It took just a few weeks for the federal cabinet to approve the purchase and dispatch of an advanced air defence missile system to Ukraine, at a price tag of $406-million.
Ukraine has urgent need of those defensive weapons to shoot down the waves of missiles and drones that Russia is using in an attempt to terrorize the Ukrainian government and population into surrender.
Meanwhile, Canada’s army – including infantry stationed in Latvia near Russia – has no air defence capability, and would be forced to rely on NATO allies for protection in the event of an air strike in a fighting war.
There have been formal plans since 2017 to acquire surface-to-air missile systems for the Canadian army, but procurement and other bureaucratic bottlenecks have meant those plans remain only that.
So: weeks to supply Ukraine; six years, and counting, to acquire the same system for our own armed forces.
This is not a critique of the decision to expedite military aid to Ukraine. But the laudable speed at which that aid will arrive is as clear a demonstration as one could conceive of to lay bare the farcical – and, increasingly, dangerous – lassitude of Canada’s military procurement system.
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In 2017, the Liberals laid out a 20-year plan for military procurement as part of the Strong, Secure, Engaged strategy.
But that plan is already well behind schedule. A report in the fall of 2020 from the Parliamentary Budget Officer pointed out that the government had underspent by a cumulative $5-billion between fiscal 2018 and fiscal 2020, pushing those expenditures to later years. That backlog had doubled by fiscal 2021, the PBO subsequently found, a clear indication that procurement delays are snowballing.
Political grandstanding, bureaucratic defensiveness, cumbersome ethics rules and a withered national defence capacity all have played a part in procurement paralysis.
The most obvious example is the 13-year odyssey of the F-35 fighter jet, first announced by Stephen Harper’s Conservative government in 2010. The first of those jets were supposed to be delivered in 2016, just ahead of Canada’s badly outdated CF-18 jets finally wearing out.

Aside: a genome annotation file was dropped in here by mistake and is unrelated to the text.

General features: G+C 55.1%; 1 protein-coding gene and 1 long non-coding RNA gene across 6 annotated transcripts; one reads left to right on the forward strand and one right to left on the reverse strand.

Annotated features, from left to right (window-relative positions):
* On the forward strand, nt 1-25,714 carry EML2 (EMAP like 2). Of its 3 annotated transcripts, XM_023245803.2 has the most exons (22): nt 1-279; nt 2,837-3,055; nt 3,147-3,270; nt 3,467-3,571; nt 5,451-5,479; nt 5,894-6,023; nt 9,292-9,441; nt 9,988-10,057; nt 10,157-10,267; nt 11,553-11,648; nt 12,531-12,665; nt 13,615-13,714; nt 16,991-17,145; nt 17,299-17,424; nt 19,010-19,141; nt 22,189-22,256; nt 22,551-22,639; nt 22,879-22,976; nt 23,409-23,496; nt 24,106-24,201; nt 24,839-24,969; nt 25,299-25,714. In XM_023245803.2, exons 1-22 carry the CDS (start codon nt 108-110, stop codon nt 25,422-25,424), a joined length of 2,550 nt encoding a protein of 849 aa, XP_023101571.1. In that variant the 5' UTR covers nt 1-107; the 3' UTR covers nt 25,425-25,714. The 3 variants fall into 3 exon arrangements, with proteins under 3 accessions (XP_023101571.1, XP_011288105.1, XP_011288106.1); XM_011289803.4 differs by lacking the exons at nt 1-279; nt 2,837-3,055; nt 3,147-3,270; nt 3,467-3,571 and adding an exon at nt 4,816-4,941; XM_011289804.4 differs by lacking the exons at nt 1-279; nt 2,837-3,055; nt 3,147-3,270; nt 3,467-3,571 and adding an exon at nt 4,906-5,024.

Justin Trudeau’s Liberals made the jet a campaign issue in 2015, vowing to start the procurement process from scratch, in part because the original contract was not competitively sourced. Eight years and a few billion dollars later, the Liberals have ended up where they started (with Defence Minister Anita Anand to thank for finally getting to the finish line).
But delivery of the new jets won’t start until 2026, a decade late. In part, that is owing to Mr. Trudeau’s decision to make political procurement into a partisan issue. (He has that in common with his Liberal predecessor, Jean Chrétien, who campaigned against the EH-101 helicopter procurement.)
Such grandstanding is the most obvious source of procurement paralysis. More subtle is the fallout from the sponsorship scandal of the mid-2000s. Defence analyst David Perry says the resulting stricter regulations have slowed down procurement, a situation made worse by the funnelling of too many decisions through the offices of senior bureaucrats.
The imperative to couple procurement decisions with regional or sectoral economic development is another part of the procurement bottleneck. There are legitimate reasons for taking national capacity into account: ensuring a reliable ammunition and maintenance capability, for instance. But the notion of treating the Department of Defence as a regional economic agency needs to stop.
Even if Ottawa got its own rules in order, there remains the question of the ability of the Defence bureaucracy, and the private sector, to digest the largest ramp-up in military investment since the end of the Korean War in the 1950s.
Those procurement problems existed before the Russian army rolled into Ukraine last year. That war has created added urgency in two ways. First, armed conflict between states with advanced weaponry is no longer some hazy theoretical.
More worrying are the technological and tactical innovations on the battlefield, particularly the emergence of drones as a lethally effective offensive air and marine weapon.
Ukraine has deployed such weapons in weeks. As for Canada, Mr. Perry says the current procurement regime might deliver advanced drone technology some time in the 2040s.
A shooting war concentrates the mind, as Ottawa has shown with its donation to Ukraine. That same concentration needs to be brought to bear for our own armed forces.